Photo Flood 104: Lemay

photo by Mike Matney

Originally known as Luxemburg, Lemay is a river town suburb of St. Louis with a lengthy and fascinating history.

photo by Susan Price

photo by Catherine Ray

 

photo by Sue Rakers

 

photo by Dave Adams

In 1700, 64 years prior to the founding of St. Louis, two French Jesuits named François Pinet and Gabriel Marest settled an area of land at the mouth of a small river, as it flowed into the Mississippi. They named  the body of water, River des Peres or “River of the Fathers”, and for several years, the mission they called St. Francis Xavier flourished. Ultimately however, a disagreement with nearby Native Americans (who existed in far greater numbers than the Europeans) sent the missionaries packing for a spot further downstream, and the settlement was lost.

A few years after the founding of St. Louis, the community of Louisbourg (present day Carondelet) was established not far from the old mission. Much of the area that is today Lemay, was originally part of the common fields and pastures of Carondelet, and for most of its history prior to 1900, the area remained primarily agrarian, with one notable exception–the Jefferson Barracks military base.

photo by Maureen Minich

 

photo by Dennis Daugherty

 

photo by Liz McCarthy

 

photo by Diana Linsley

Jefferson Barracks was established in 1826, following the decommission of Fort Belle Fontaine. The site of the Barracks was chosen due to its strategic position above the Mississippi River. Though the earlier Fort Belle Fontaine, along the Missouri River, was an excellent jumping off point for the Voyage of Discovery (and in a great spot for fur trading), most traffic to St. Louis came from the south along the Mississippi, so it made sense that a better defensive position would be south of the city as well. This is especially true, since the Nation’s major western arsenal, had been relocated to the city around the same time.

Following the military base’s founding, much of the area between it and Carondelet was claimed for later development and in at least one case, a street grid was planned (which incorporated the existing layout of streets in Carondelet and main thoroughfares like South Broadway–the road into Jefferson Barracks and a trade route to St. Louis–instead of a more typical reliance on the cardinal directions). This in-between area would eventually be known as Lemay, but was known originally as Luxemburg.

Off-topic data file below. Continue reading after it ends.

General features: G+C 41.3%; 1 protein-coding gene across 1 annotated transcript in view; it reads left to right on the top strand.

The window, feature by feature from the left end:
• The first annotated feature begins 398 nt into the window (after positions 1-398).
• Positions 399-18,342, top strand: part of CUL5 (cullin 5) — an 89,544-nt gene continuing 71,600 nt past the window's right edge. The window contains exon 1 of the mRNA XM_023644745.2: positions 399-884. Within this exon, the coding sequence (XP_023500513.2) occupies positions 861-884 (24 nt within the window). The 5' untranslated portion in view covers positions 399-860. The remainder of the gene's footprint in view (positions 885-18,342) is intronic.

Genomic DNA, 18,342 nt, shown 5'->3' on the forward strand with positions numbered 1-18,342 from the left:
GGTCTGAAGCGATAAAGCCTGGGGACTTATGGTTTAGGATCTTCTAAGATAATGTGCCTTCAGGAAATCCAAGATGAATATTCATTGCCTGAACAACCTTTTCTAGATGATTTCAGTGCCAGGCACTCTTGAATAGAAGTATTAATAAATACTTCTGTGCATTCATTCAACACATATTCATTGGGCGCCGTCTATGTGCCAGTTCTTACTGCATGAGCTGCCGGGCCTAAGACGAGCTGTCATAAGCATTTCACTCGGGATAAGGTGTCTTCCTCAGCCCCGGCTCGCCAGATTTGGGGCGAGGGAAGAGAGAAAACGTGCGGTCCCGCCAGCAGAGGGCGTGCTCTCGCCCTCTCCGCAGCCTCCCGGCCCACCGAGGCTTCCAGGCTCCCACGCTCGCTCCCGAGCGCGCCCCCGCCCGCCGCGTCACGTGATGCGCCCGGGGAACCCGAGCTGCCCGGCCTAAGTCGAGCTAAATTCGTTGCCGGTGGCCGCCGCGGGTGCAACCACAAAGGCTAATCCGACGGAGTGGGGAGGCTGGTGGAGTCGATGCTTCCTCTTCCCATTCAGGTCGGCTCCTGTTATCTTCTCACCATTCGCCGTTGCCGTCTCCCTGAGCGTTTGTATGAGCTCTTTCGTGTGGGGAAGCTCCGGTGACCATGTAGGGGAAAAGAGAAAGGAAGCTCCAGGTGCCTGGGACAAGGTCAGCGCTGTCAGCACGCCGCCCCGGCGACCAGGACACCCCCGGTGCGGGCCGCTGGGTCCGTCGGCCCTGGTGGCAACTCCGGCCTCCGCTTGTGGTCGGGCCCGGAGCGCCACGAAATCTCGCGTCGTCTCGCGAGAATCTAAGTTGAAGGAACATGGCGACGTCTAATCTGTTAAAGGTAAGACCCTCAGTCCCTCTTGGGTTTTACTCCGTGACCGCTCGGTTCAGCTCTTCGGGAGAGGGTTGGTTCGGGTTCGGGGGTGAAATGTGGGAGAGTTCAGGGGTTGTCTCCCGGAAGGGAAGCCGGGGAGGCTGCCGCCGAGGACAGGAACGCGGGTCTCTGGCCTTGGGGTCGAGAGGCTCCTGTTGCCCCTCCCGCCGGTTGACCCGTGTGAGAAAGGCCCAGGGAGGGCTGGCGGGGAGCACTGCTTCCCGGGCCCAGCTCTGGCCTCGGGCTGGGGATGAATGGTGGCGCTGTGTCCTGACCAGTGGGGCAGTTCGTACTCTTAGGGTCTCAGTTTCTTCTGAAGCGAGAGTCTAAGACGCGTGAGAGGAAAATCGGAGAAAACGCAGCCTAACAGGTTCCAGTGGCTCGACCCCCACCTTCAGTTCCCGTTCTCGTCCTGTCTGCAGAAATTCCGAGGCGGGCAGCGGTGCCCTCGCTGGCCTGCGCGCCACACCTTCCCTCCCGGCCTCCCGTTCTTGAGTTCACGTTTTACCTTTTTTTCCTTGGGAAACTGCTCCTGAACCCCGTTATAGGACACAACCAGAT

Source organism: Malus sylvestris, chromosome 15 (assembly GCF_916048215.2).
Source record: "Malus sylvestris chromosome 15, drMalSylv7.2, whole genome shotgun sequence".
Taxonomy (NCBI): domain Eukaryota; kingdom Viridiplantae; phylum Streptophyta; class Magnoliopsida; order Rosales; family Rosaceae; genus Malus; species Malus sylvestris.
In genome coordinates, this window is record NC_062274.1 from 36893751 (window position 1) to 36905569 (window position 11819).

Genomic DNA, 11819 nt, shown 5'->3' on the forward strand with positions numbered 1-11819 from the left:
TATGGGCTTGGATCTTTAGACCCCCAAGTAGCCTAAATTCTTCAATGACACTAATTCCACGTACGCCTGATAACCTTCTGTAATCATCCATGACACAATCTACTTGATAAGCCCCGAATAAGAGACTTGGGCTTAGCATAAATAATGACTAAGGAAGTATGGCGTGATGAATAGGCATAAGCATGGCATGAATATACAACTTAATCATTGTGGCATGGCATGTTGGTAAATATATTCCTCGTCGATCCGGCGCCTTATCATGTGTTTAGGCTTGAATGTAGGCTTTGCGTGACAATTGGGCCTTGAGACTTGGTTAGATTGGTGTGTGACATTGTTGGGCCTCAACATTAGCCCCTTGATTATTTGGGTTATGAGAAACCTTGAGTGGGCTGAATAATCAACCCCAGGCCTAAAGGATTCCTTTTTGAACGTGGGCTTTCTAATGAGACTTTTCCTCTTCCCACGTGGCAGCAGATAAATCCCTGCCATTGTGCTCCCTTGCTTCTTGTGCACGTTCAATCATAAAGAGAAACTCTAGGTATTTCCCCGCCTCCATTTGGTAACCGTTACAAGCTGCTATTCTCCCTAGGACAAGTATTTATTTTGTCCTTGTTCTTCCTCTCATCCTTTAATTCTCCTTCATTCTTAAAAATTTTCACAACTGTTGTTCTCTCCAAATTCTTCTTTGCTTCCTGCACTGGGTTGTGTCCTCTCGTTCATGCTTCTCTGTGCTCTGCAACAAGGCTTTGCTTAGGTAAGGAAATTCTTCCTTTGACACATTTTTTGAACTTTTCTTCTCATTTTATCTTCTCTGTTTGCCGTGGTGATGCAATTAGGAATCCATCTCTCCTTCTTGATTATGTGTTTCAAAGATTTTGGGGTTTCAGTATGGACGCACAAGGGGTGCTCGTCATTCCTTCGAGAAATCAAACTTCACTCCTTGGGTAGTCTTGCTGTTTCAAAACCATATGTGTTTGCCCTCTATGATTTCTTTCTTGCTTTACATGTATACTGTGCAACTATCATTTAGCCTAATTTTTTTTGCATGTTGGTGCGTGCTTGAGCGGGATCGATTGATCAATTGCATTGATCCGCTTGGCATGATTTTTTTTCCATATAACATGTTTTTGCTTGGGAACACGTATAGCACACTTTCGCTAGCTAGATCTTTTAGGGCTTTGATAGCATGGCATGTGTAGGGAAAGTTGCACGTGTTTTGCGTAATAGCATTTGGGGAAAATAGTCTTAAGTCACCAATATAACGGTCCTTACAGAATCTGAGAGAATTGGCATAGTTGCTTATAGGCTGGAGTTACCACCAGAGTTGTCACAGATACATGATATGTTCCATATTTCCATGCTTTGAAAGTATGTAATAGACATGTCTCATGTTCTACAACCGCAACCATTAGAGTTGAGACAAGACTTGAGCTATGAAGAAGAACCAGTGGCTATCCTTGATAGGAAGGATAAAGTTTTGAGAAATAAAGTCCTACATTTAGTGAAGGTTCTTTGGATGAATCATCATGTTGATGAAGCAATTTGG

Subdivisions and other residential and commercial developments in Lemay were delayed until after 1850, due to legal battles over territory. Luxemburg, an early subdivision planned by John Taggart, became the area’s namesake, even though it was neither the earliest or largest one there. Despite the considerable efforts and legal headaches related to these development efforts, actual development lagged until the arrival of Germans to the area in the last decade of the 19th century.

photo by Joe Rakers

 

photo by Diane Sieckmann

 

photo by Joe Harrison

 

photo by Jane DiCampo

In 1870, the territory of Carondelet was annexed to the city of St. Louis, making Luxemburg the first community south of the city’s border. At the time, Carondelet was an industrial juggernaut of some variety, including a major shipbuilding operation that was responsible for the “iron-sided” ships of the American Civil War (producing them for both the North and the South). European immigration to the United States, was stymied by the war, but resumed afterward. By this time, vast reaches north and south of Downtown St. Louis were already urbanized, and increasingly, overcrowded. New German immigrants expanded the boundaries for where they were settling as a result, and Luxemburg was a beneficiary of this. In fact, the time period from about 1890-1930 was the area’s era of fastest growth. In 1936, Lemay officially replaced Luxemburg as the name for this vibrant community of largely brewery and factory workers (but also artisans like bakers, carpenters and masons).

Interestingly, white flight and the development of the interstate highway system had a similar, though less devastating, effect on Lemay as they did on St. Louis City. In the period following World War II, middle class families sought greener pastures in newer and larger homes, further south and west of the city. Though the racial demographics of the community did not change dramatically, as they did particularly in north St. Louis, Lemay did experience a similar exponential increase in poverty, crime and drug use.

photo by Jane DiCampo

 

photo by Mike Matney

 

photo by Maureen Minich

Today, Lemay is a town in transition. Though it still contends with many of those issues already mentioned, the community has rallied in recent decades. In 2019, it reached a modern population peak of over 16,000 residents, which is somewhat due to the arrival of a new immigrant group, Bosnians and  Croatians. Beginning in the mid-1990’s, refugees of the Bosnian War were relocated to St. Louis, predominantly to the Bevo Mill neighborhood. Overtime, some of these new residents have moved away from the city, including to Lemay. The many positive and stabilizing influences they brought to south St. Louis are now being felt here. In addition, developments like the massive River City Casino complex and an extension of the River des Peres Greenway project have made Lemay their home.

photo by Susan Price

 

photo by Dave Adams

 

photo by Diana Linsley

 

photo by Ann Aurbach

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